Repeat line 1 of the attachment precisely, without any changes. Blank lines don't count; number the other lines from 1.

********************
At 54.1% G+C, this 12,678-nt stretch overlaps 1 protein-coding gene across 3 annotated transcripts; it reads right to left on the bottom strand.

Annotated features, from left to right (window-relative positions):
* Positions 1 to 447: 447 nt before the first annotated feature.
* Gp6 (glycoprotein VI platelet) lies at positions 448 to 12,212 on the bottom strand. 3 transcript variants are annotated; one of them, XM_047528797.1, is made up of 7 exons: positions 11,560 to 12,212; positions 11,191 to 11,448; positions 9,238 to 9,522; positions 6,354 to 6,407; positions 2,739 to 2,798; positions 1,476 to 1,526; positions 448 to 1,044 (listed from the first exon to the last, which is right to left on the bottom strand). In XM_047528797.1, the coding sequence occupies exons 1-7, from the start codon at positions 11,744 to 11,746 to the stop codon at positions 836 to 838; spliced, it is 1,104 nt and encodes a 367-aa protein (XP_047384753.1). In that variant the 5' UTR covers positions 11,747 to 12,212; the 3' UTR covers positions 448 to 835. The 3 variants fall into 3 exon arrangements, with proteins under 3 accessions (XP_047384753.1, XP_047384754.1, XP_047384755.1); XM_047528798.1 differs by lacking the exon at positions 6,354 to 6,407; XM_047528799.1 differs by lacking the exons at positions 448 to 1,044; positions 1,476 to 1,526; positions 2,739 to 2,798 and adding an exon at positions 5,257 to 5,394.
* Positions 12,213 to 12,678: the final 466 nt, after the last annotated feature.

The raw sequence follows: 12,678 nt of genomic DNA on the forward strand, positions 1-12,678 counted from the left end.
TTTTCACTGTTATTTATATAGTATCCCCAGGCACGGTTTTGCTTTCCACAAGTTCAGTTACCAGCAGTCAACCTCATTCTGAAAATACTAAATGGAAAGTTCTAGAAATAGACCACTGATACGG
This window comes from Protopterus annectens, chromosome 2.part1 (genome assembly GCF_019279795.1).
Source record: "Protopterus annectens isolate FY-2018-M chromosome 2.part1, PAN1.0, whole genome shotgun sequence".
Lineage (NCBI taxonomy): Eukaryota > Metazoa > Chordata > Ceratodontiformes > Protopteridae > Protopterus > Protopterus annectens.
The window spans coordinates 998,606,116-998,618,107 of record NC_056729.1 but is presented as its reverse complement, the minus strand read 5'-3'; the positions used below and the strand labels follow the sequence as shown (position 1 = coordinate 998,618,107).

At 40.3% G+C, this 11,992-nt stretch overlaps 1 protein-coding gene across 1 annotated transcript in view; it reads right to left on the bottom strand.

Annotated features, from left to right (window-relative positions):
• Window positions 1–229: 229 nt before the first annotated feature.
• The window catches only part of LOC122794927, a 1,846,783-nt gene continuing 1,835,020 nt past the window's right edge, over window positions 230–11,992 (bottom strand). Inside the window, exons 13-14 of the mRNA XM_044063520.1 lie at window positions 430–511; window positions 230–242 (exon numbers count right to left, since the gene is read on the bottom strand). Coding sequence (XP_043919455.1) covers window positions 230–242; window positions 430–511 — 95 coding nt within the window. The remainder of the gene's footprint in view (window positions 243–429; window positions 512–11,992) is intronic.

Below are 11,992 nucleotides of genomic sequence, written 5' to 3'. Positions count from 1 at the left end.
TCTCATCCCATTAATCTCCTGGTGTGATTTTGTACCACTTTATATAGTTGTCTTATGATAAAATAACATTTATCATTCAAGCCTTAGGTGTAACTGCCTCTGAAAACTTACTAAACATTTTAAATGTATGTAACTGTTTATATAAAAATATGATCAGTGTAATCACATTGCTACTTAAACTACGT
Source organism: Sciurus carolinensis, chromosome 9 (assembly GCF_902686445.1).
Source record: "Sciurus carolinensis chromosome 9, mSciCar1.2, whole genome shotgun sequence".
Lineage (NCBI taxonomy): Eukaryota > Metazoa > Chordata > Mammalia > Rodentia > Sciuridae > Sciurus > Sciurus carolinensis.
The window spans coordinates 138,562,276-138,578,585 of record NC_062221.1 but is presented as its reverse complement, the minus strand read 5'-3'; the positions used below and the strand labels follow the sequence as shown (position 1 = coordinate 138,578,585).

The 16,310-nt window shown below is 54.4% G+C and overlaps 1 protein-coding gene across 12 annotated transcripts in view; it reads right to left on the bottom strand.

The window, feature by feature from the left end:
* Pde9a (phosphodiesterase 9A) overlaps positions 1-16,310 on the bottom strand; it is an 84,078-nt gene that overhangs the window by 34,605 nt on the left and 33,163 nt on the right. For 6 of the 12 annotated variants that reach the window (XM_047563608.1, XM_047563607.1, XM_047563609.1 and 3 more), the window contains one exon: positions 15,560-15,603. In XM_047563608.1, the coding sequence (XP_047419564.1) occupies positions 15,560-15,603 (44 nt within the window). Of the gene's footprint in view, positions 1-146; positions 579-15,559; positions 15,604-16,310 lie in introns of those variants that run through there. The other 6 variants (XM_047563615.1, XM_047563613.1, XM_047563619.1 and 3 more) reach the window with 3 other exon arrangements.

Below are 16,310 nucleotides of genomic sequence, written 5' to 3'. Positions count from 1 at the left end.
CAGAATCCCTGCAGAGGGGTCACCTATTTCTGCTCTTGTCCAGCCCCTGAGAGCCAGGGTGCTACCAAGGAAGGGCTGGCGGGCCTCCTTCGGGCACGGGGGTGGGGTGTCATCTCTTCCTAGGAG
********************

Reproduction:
At 54.1% G+C, this 12,678-nt stretch overlaps 1 protein-coding gene across 3 annotated transcripts; it reads right to left on the bottom strand.